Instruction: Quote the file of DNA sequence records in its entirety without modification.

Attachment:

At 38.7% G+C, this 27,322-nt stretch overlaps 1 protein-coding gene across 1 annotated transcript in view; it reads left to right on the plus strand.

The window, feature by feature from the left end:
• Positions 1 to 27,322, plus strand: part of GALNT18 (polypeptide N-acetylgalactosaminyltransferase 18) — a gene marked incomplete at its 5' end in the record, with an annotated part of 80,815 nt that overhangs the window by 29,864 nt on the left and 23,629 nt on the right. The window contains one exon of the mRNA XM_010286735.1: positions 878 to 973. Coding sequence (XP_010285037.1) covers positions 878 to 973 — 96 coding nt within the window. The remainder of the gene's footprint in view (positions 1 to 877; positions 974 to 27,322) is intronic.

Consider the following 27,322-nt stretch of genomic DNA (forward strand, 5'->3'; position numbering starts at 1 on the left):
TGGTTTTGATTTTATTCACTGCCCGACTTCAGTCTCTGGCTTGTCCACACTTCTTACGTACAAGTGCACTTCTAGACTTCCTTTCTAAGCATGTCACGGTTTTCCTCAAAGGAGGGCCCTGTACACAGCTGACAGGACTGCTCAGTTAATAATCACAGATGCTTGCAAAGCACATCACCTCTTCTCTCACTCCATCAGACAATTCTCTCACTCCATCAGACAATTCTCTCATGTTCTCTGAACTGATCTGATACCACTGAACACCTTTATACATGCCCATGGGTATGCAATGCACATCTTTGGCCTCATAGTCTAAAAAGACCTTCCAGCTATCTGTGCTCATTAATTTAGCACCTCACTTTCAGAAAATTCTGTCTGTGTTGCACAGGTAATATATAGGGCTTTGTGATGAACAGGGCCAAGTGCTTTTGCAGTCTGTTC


At 38.7% G+C, this 27,322-nt stretch overlaps 1 protein-coding gene across 1 annotated transcript in view; it reads left to right on the plus strand.

The window, feature by feature from the left end:
• Positions 1 to 27,322, plus strand: part of GALNT18 (polypeptide N-acetylgalactosaminyltransferase 18) — a gene marked incomplete at its 5' end in the record, with an annotated part of 80,815 nt that overhangs the window by 29,864 nt on the left and 23,629 nt on the right. The window contains one exon of the mRNA XM_010286735.1: positions 878 to 973. Coding sequence (XP_010285037.1) covers positions 878 to 973 — 96 coding nt within the window. The remainder of the gene's footprint in view (positions 1 to 877; positions 974 to 27,322) is intronic.

Consider the following 27,322-nt stretch of genomic DNA (forward strand, 5'->3'; position numbering starts at 1 on the left):
TGGTTTTGATTTTATTCACTGCCCGACTTCAGTCTCTGGCTTGTCCACACTTCTTACGTACAAGTGCACTTCTAGACTTCCTTTCTAAGCATGTCACGGTTTTCCTCAAAGGAGGGCCCTGTACACAGCTGACAGGACTGCTCAGTTAATAATCACAGATGCTTGCAAAGCACATCACCTCTTCTCTCACTCCATCAGACAATTCTCTCACTCCATCAGACAATTCTCTCATGTTCTCTGAACTGATCTGATACCACTGAACACCTTTATACATGCCCATGGGTATGCAATGCACATCTTTGGCCTCATAGTCTAAAAAGACCTTCCAGCTATCTGTGCTCATTAATTTAGCACCTCACTTTCAGAAAATTCTGTCTGTGTTGCACAGGTAATATATAGGGCTTTGTGATGAACAGGGCCAAGTGCTTTTGCAGTCTGTTC